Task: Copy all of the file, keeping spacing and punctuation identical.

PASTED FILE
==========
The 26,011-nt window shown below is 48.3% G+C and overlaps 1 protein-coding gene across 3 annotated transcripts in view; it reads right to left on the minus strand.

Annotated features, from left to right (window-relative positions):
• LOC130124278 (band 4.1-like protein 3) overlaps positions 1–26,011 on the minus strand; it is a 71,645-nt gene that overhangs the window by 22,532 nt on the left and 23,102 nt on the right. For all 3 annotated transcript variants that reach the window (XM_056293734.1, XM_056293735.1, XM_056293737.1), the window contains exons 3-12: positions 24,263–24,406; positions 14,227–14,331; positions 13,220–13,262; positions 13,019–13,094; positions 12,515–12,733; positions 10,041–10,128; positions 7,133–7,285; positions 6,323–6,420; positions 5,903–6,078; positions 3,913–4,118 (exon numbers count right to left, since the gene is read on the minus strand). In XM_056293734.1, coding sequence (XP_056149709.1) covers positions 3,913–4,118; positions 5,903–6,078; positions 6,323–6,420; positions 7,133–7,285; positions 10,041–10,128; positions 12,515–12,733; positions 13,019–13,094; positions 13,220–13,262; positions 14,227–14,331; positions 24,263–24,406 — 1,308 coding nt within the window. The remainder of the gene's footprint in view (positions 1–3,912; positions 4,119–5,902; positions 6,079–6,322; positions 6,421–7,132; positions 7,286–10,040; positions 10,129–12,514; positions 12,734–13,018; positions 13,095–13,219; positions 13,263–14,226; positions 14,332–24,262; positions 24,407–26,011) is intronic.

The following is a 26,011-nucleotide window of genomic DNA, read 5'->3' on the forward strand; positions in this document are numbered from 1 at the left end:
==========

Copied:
The 26,011-nt window shown below is 48.3% G+C and overlaps 1 protein-coding gene across 3 annotated transcripts in view; it reads right to left on the minus strand.

Annotated features, from left to right (window-relative positions):
• LOC130124278 (band 4.1-like protein 3) overlaps positions 1–26,011 on the minus strand; it is a 71,645-nt gene that overhangs the window by 22,532 nt on the left and 23,102 nt on the right. For all 3 annotated transcript variants that reach the window (XM_056293734.1, XM_056293735.1, XM_056293737.1), the window contains exons 3-12: positions 24,263–24,406; positions 14,227–14,331; positions 13,220–13,262; positions 13,019–13,094; positions 12,515–12,733; positions 10,041–10,128; positions 7,133–7,285; positions 6,323–6,420; positions 5,903–6,078; positions 3,913–4,118 (exon numbers count right to left, since the gene is read on the minus strand). In XM_056293734.1, coding sequence (XP_056149709.1) covers positions 3,913–4,118; positions 5,903–6,078; positions 6,323–6,420; positions 7,133–7,285; positions 10,041–10,128; positions 12,515–12,733; positions 13,019–13,094; positions 13,220–13,262; positions 14,227–14,331; positions 24,263–24,406 — 1,308 coding nt within the window. The remainder of the gene's footprint in view (positions 1–3,912; positions 4,119–5,902; positions 6,079–6,322; positions 6,421–7,132; positions 7,286–10,040; positions 10,129–12,514; positions 12,734–13,018; positions 13,095–13,219; positions 13,263–14,226; positions 14,332–24,262; positions 24,407–26,011) is intronic.

The following is a 26,011-nucleotide window of genomic DNA, read 5'->3' on the forward strand; positions in this document are numbered from 1 at the left end: